Pitches per plate appearance will pull towards the center as the season goes on, the center being around 3.80. But the Twins have a P/PA over 4.00 for the second straight year, and the A’s are right up there with them, so there is room for some differentiation. In the west, the A’s and Rockies hold comfortably the edges of the spectrum. The Rockies are impatient but you would be too if you hit in the best hitters park in the history of the major leagues.
Now let’s look at BABIP, Batting Average on Balls In Play, the most famously fickle stat out there. Except for the Astros, these numbers were more consistent than I expected them to be. The Rockies stay near the top thanks to Coors Field, but the Dodgers and Diamondbacks are also taking strong figures and building on them. Certainly both teams have plenty of good hitters.
We have not seen in these tables anything as dramatic as the drop in BABIP for the Astros. It is staggering but not unexpected; in fact it is just this kind of statistical noise that makes BABIP so renowned in analytic circles.
For an entire season it is rare for a team to hit home runs in more than three percent of its plate appearances. So we see disappointment ahead for the Angels. On the other end the Rangers have had a curious power outage. Probably not what they expected when they signed Shin-Soo Choo and traded for Prince Fielder. Adrian Beltre and Jurickson Profar sit on the disabled list, meaning this year Texas will probably have to make do with less power than before, unless Fielder can summon his absolute best.
The Giants have more than doubled their rate of home runs: their output is 203 percent of what it was last year, making for a percentage difference of 103. Percentage difference frames the improvement or decline in terms of proportion to the original figure. Remember what I said about the rich jackass. Well, the Giants’ HR/PA spike is like giving a beggar $1.25 when they already have $1.20 in the cup. The rich man would also have to double his money to get the same percentage difference as that pauper.
With that in mind, I gathered the percentage differences for the stats listed above and put them into one table. At the end of the table I included the percentage difference in runs scored per game. I thought that by clever use of color gradients I could show which factors have been most influential in each team’s early season fortunes.
This is the key table. It brings us back to the land of results, and we can assign credit for each team’s improvement or decline. If the runs have resulted from a large spike in one category, we should consider the pattern unsustainable. So it is with the Giants. Run scoring is up a robust 31 percent compared to last season and yet only the home runs have improved, and those in drastic fashion that cannot be found elsewhere on the table. Same goes for the Angels, although they also have a nice improvement in O-Swing% to lean on.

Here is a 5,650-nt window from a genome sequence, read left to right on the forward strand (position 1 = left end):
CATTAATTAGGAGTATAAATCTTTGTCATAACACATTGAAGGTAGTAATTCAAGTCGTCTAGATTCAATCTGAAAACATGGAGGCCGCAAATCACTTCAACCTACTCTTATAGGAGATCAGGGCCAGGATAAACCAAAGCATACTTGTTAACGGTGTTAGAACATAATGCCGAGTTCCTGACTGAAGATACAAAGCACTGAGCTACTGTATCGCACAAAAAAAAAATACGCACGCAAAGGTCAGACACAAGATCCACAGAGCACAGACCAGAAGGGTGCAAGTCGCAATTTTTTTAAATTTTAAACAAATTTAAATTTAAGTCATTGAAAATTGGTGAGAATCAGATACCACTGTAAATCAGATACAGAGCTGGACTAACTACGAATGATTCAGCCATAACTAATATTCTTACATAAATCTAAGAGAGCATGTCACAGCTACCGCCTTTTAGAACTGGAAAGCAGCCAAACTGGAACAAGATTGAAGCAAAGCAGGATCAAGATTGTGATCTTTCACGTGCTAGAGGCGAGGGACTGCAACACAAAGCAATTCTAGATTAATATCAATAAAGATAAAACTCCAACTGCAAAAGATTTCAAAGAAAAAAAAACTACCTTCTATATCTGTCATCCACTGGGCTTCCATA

Only the Rockies have improved the offense without extra home runs. The BABIP is up, the whiffs are down. Perhaps they are hitting more doubles than before, or stringing their hits closer together. In any case, they are scoring more and there’s no obvious flaw in the foundations of that improvement so far as I can see.
In a helpful development, three of the four teams with reduced run scoring have also sharp declines in home runs. The Padres did not have a good offense last year and to take away what little power they have seems cruel. Joffrey is dead, so that kind of cruelty should abate quickly. The A’s and Rangers should near their figures for last season given more time. Watch out for that Rangers offense when it finally clicks.
The Astros are hitting home runs at a respectable rate, much more often than last year, but it is that sharp decrease in BABIP–an aberration–which is keeping their offense down right now. Besides that their offense seems rather improved. The rebuilding process in Houston marches onward and upward.
These percentage differences show you the differing levels of volatility associated with each stat. Pitches per plate appearance and contact percentage are steady as can be, which is why no team is more than five percent off last year’s figures. On the other end of the spectrum are BABIP and HR/PA. Homers have come in bunches for some and eluded others almost entirely (Kansas City has just one on the year). The Giants’ real work will start once the balls stop flying out of the ballpark.